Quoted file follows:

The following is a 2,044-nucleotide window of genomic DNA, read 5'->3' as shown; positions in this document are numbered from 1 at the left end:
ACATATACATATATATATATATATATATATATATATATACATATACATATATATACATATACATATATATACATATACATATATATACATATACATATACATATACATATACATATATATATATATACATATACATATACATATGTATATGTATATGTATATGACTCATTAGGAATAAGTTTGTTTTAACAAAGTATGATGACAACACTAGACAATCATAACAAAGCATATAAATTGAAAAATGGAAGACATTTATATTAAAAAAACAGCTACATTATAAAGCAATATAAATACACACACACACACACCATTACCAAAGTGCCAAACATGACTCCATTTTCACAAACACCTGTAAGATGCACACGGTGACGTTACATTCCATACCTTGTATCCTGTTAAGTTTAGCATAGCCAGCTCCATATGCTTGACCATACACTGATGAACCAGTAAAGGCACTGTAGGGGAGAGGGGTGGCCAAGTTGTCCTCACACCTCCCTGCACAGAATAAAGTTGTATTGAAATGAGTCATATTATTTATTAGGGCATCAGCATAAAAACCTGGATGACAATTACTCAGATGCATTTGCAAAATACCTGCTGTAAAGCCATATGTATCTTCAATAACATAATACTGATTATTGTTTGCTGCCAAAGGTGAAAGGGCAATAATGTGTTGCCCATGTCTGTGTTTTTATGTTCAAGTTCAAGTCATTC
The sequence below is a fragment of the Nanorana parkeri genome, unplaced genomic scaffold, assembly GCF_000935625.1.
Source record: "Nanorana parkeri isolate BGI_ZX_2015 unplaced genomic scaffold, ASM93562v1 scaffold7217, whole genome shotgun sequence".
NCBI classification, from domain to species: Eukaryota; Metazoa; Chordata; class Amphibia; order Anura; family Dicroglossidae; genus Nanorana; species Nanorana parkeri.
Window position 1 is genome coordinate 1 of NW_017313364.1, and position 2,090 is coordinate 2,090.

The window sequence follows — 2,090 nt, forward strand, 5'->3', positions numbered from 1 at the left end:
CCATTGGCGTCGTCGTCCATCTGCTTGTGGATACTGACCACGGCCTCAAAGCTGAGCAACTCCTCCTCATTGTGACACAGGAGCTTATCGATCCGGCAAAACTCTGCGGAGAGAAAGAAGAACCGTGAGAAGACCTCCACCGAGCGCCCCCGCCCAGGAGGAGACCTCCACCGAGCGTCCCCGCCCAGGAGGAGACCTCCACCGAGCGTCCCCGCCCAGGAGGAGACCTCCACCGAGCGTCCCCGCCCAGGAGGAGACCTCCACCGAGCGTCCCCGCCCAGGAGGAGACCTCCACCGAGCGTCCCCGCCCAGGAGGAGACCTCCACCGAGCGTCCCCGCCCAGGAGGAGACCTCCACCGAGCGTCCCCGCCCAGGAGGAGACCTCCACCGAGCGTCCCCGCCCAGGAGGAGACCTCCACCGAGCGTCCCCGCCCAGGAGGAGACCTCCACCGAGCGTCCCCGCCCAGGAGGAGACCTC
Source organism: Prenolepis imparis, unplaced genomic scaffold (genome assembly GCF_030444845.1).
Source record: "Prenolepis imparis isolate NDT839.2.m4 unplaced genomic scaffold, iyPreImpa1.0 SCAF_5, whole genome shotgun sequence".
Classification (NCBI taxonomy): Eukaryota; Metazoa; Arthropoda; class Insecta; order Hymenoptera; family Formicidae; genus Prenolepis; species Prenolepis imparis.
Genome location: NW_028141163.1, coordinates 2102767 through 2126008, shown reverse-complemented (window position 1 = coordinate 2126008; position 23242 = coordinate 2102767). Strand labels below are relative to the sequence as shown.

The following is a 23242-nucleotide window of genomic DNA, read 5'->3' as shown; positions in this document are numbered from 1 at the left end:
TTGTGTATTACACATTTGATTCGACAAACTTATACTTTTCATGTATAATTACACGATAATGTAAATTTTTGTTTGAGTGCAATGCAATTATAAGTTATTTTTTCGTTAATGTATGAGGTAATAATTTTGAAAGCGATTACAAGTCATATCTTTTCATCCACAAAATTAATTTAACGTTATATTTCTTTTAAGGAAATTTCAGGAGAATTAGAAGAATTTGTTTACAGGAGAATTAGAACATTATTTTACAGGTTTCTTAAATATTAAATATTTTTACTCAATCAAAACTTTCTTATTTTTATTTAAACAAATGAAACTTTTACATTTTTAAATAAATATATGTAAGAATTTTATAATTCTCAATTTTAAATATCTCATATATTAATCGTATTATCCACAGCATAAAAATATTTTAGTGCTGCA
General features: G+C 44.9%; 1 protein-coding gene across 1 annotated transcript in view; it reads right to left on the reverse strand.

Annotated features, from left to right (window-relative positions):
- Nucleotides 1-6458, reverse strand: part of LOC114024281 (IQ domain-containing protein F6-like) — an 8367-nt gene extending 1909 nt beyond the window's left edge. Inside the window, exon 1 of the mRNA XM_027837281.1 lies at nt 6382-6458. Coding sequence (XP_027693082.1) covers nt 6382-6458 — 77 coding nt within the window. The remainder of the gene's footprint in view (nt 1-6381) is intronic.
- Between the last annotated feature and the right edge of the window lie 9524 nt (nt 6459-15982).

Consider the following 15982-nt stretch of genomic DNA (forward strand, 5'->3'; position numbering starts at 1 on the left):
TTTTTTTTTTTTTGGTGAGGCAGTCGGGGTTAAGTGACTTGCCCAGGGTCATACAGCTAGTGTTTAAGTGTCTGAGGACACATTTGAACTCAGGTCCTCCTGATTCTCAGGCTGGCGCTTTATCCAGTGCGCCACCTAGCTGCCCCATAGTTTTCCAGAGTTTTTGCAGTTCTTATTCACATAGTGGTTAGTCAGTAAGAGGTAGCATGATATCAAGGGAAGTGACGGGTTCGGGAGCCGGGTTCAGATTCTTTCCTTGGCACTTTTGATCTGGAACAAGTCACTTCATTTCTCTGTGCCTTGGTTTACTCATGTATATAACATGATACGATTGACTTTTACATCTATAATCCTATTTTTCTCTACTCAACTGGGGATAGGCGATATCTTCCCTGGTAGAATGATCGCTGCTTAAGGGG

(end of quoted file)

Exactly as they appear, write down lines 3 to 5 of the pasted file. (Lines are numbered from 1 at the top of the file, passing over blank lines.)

The sequence below is a fragment of the Nanorana parkeri genome, unplaced genomic scaffold, assembly GCF_000935625.1.
Source record: "Nanorana parkeri isolate BGI_ZX_2015 unplaced genomic scaffold, ASM93562v1 scaffold7217, whole genome shotgun sequence".
NCBI classification, from domain to species: Eukaryota; Metazoa; Chordata; class Amphibia; order Anura; family Dicroglossidae; genus Nanorana; species Nanorana parkeri.